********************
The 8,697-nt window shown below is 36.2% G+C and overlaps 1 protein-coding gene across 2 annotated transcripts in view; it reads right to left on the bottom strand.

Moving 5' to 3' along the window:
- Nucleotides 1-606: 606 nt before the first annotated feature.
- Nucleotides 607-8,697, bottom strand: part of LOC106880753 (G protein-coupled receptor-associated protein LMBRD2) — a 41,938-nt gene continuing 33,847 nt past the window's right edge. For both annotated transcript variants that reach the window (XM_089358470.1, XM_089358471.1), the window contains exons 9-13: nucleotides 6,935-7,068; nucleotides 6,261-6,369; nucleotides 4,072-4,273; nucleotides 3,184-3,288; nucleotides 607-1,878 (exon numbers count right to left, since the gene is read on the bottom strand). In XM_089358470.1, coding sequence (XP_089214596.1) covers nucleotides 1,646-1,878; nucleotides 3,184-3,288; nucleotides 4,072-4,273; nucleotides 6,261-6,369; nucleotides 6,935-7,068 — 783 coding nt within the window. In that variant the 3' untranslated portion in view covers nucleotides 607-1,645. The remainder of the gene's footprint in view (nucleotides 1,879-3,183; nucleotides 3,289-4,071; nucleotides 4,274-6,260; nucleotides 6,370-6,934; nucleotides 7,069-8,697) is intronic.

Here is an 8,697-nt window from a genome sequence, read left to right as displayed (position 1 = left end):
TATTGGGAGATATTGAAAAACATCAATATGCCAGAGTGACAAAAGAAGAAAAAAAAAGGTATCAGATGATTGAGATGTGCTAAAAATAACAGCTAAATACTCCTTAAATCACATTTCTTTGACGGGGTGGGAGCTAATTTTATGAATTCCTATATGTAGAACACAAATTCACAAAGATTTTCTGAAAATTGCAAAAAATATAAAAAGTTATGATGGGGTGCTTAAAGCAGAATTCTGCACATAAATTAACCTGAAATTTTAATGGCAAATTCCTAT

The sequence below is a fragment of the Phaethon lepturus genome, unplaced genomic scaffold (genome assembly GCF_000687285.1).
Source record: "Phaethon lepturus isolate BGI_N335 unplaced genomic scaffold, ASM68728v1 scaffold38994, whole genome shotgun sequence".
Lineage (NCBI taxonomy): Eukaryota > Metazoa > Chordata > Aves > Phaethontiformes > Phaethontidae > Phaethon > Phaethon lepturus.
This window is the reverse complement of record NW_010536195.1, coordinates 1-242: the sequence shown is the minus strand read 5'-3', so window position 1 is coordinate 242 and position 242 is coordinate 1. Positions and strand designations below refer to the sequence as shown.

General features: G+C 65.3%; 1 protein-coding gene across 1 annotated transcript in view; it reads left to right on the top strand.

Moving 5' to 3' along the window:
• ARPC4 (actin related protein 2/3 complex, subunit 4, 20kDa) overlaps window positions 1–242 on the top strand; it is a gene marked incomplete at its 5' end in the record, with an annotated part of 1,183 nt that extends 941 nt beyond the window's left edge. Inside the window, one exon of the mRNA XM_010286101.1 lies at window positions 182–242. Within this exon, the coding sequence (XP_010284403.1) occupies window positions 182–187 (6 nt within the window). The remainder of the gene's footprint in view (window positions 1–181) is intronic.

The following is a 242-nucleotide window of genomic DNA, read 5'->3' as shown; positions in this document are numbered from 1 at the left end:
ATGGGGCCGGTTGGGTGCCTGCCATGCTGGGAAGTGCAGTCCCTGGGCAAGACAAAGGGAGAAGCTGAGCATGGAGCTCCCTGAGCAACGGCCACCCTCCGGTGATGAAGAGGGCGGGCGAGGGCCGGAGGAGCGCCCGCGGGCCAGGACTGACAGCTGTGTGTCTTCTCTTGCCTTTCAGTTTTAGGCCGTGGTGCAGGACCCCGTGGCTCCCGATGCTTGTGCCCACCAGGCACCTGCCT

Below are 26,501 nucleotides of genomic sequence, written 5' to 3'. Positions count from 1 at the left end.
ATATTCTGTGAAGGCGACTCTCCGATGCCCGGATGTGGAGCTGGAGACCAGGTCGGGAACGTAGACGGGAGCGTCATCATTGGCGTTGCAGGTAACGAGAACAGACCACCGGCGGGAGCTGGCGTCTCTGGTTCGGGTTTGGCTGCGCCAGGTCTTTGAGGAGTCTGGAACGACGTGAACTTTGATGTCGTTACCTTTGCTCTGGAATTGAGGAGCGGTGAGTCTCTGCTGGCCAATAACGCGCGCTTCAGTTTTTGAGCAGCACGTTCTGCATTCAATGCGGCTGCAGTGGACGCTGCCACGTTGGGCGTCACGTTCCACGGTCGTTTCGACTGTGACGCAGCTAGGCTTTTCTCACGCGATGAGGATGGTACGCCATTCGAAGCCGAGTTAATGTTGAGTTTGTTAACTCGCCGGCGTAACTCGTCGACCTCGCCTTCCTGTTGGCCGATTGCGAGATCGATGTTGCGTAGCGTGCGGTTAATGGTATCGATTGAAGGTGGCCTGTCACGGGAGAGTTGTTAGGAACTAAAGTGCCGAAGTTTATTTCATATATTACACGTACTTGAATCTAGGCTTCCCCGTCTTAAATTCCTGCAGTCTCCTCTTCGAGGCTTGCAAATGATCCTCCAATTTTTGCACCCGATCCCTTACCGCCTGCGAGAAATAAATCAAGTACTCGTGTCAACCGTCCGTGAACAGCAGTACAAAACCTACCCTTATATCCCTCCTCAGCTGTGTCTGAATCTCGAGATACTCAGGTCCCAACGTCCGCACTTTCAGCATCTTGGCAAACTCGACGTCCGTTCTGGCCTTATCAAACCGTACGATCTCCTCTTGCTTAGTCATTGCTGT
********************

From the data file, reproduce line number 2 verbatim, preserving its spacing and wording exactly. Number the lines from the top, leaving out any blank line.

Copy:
Moving 5' to 3' along the window: